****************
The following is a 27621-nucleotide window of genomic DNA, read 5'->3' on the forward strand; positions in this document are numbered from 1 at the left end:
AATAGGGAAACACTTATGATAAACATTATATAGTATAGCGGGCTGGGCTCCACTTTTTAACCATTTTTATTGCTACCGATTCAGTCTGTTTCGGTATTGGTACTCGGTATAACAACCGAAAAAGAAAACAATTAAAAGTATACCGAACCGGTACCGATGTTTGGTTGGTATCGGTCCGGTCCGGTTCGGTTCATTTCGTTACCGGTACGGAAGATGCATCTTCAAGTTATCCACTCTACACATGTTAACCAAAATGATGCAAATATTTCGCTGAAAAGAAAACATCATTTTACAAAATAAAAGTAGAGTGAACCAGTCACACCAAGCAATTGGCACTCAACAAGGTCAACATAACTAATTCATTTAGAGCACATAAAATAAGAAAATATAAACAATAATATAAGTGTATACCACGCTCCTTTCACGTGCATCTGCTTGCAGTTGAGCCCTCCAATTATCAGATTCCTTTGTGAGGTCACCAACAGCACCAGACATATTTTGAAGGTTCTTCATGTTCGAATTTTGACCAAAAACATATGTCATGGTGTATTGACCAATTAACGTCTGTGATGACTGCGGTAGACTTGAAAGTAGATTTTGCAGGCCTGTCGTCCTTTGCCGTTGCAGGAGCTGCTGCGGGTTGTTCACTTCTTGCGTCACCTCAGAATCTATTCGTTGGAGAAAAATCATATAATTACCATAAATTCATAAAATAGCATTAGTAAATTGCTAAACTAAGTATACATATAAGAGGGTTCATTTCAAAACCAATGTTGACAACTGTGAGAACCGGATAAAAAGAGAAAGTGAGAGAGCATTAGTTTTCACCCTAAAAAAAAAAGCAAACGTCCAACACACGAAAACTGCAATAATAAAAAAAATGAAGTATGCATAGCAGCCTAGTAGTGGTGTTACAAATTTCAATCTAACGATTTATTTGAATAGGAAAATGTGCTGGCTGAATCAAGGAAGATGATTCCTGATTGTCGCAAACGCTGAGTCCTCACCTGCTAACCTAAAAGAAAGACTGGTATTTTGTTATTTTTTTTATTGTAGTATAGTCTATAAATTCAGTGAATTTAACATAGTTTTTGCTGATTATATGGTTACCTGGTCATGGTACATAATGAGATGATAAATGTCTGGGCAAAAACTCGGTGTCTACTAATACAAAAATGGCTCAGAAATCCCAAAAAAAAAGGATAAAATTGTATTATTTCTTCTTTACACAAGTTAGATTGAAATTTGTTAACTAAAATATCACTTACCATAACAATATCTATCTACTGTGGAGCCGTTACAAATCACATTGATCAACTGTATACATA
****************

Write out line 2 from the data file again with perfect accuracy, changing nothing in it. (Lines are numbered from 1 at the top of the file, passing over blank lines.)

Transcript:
AATAGGGAAACACTTATGATAAACATTATATAGTATAGCGGGCTGGGCTCCACTTTTTAACCATTTTTATTGCTACCGATTCAGTCTGTTTCGGTATTGGTACTCGGTATAACAACCGAAAAAGAAAACAATTAAAAGTATACCGAACCGGTACCGATGTTTGGTTGGTATCGGTCCGGTCCGGTTCGGTTCATTTCGTTACCGGTACGGAAGATGCATCTTCAAGTTATCCACTCTACACATGTTAACCAAAATGATGCAAATATTTCGCTGAAAAGAAAACATCATTTTACAAAATAAAAGTAGAGTGAACCAGTCACACCAAGCAATTGGCACTCAACAAGGTCAACATAACTAATTCATTTAGAGCACATAAAATAAGAAAATATAAACAATAATATAAGTGTATACCACGCTCCTTTCACGTGCATCTGCTTGCAGTTGAGCCCTCCAATTATCAGATTCCTTTGTGAGGTCACCAACAGCACCAGACATATTTTGAAGGTTCTTCATGTTCGAATTTTGACCAAAAACATATGTCATGGTGTATTGACCAATTAACGTCTGTGATGACTGCGGTAGACTTGAAAGTAGATTTTGCAGGCCTGTCGTCCTTTGCCGTTGCAGGAGCTGCTGCGGGTTGTTCACTTCTTGCGTCACCTCAGAATCTATTCGTTGGAGAAAAATCATATAATTACCATAAATTCATAAAATAGCATTAGTAAATTGCTAAACTAAGTATACATATAAGAGGGTTCATTTCAAAACCAATGTTGACAACTGTGAGAACCGGATAAAAAGAGAAAGTGAGAGAGCATTAGTTTTCACCCTAAAAAAAAAAGCAAACGTCCAACACACGAAAACTGCAATAATAAAAAAAATGAAGTATGCATAGCAGCCTAGTAGTGGTGTTACAAATTTCAATCTAACGATTTATTTGAATAGGAAAATGTGCTGGCTGAATCAAGGAAGATGATTCCTGATTGTCGCAAACGCTGAGTCCTCACCTGCTAACCTAAAAGAAAGACTGGTATTTTGTTATTTTTTTTATTGTAGTATAGTCTATAAATTCAGTGAATTTAACATAGTTTTTGCTGATTATATGGTTACCTGGTCATGGTACATAATGAGATGATAAATGTCTGGGCAAAAACTCGGTGTCTACTAATACAAAAATGGCTCAGAAATCCCAAAAAAAAAGGATAAAATTGTATTATTTCTTCTTTACACAAGTTAGATTGAAATTTGTTAACTAAAATATCACTTACCATAACAATATCTATCTACTGTGGAGCCGTTACAAATCACATTGATCAACTGTATACATA